• Re-drawing (and a recipe)

    Thursday, January 28, 2016 5 Permalink 0

    Nicolas Poussin. Et in Arcadia ego, 1638. Et in Arcadia ego I prefer the interpretation of Poussin's title to mean, "I also lived in Arcadia." That is, one now dead in the grave speaks to the living through his epitaph, saying, I also lived in Arcadia as you do, but now am ashes and dust. Others more popular these days ...

  • In the bleak midwinter

    Tuesday, December 15, 2015 2 Permalink 0

    Visitation I thought it was M returning from work. The black car turned into our drive and the headlights started a long slow progression toward the house. I thought he was trying to preserve his new tires against the pot holes - pot holes I should have filled already, I scolded myself, but we are waiting on ...

  • An important color

    Thursday, November 26, 2015 2 Permalink 0

    Hue and hewn When I first came to France I thought I would be a flag-waving purist about French Revolutionary values, and at the very least, for sure, always eschew any hint of royalism. Liberté-Egalité-Fraternité all the way! Napoleon Bonaparte was as far as I would go. It would be clear and distinct unadulterated colors for me: Bleu-blanc-rouge, ...

  • Foggy Mountain Breakdown, Overseas Edition

    Sunday, November 8, 2015 3 Permalink 0

    A rose by any other name... still has thorns It is hard to imagine, in pastoral moments driving the beautiful country roads around here, why the ancestors chose to describe their environs with such sinister bleakness, but the place names in translation map with uncanny exactitude to the names I grew up with in the colonies settled ...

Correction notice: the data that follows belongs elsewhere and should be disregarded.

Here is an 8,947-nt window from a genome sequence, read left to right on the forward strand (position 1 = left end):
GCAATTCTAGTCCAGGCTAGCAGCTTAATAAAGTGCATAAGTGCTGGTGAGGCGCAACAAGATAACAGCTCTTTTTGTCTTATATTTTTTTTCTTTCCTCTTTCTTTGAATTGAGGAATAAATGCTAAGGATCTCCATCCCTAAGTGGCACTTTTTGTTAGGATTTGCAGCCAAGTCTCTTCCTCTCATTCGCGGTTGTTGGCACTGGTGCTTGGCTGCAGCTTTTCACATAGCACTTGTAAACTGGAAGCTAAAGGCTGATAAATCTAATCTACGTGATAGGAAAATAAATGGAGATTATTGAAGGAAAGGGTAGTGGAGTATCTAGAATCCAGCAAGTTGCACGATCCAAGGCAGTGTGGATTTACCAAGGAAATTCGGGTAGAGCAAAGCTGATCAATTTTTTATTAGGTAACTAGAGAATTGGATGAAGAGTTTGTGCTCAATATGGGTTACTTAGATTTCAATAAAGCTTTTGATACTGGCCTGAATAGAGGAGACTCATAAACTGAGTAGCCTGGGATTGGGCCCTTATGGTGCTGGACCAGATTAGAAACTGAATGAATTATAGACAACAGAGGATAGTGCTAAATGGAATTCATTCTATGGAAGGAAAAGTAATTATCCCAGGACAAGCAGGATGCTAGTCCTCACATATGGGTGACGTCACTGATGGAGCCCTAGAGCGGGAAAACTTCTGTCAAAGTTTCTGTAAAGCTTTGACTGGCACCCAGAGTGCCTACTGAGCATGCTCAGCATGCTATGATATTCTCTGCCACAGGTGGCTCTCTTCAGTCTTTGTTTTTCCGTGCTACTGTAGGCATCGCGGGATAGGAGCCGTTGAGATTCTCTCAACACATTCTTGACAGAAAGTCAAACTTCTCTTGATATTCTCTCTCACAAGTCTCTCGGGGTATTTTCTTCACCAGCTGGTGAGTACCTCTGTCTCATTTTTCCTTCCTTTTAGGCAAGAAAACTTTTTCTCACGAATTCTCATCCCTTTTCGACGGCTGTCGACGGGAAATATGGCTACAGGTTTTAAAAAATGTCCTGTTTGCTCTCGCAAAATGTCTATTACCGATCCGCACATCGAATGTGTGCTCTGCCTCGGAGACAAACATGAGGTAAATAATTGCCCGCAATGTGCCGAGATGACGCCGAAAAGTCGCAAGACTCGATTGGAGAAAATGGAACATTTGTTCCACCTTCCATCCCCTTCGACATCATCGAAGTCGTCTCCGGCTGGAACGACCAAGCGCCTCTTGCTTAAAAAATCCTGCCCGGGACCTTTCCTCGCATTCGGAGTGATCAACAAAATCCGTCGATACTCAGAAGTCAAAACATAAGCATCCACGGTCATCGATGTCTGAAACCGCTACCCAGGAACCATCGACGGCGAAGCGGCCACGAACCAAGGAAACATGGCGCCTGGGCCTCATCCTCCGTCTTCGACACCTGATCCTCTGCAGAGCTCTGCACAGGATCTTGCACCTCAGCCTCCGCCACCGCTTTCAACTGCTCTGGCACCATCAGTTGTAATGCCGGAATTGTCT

• Ceci n’est pas un agneau

    Saturday, October 24, 2015 6 Permalink 0

    We had a sheep visited upon us. We are still recovering. I say visited upon us, in that plague-like way, because despite the fluffy imagination of a lamb, all cloudlike and angelic, a fullgrown 100kg sheep is a curse from hell, not a blessing. Unless you get to either shear or eat it, and we got neither. She ...

  • Two forts

    Wednesday, September 30, 2015 4 Permalink 0

    Jean Lafitte The ruin we called Jean Lafitte's Fort. Photo by Edibobb, Wiki Commons. When I was a child in Louisiana we were let to play sometimes at an abandoned brick fort on the next island over. It was sinking into the sand and our imaginations ran wild, scurrying under the arches lapped by sea water, down ramparts, along ...

  • Plastic Queer

    Sunday, September 20, 2015 4 Permalink 2

    Stripper on the courthouse steps The first fête de village which M. attended in France shocked him deeply. It was a small rural town in the Tarn, much like the one where we live now, and the one where we were last night – a sleepy farming village. But at one point on stage there came ...

  • Shaun, with shades of Andrew

    Saturday, September 12, 2015 0 Permalink 0

    A reminiscence on letting go of trees Indiscriminate Nature discriminates plenty Shaun, the Mr. Haddock of an earlier post called Mr. Haddock's Hammock which was written after my first tour of his fledgling oak tree botanical garden, at a moment that now seems an eternity ago, suffered grave damages in the violent storms of August 31st this year. I ...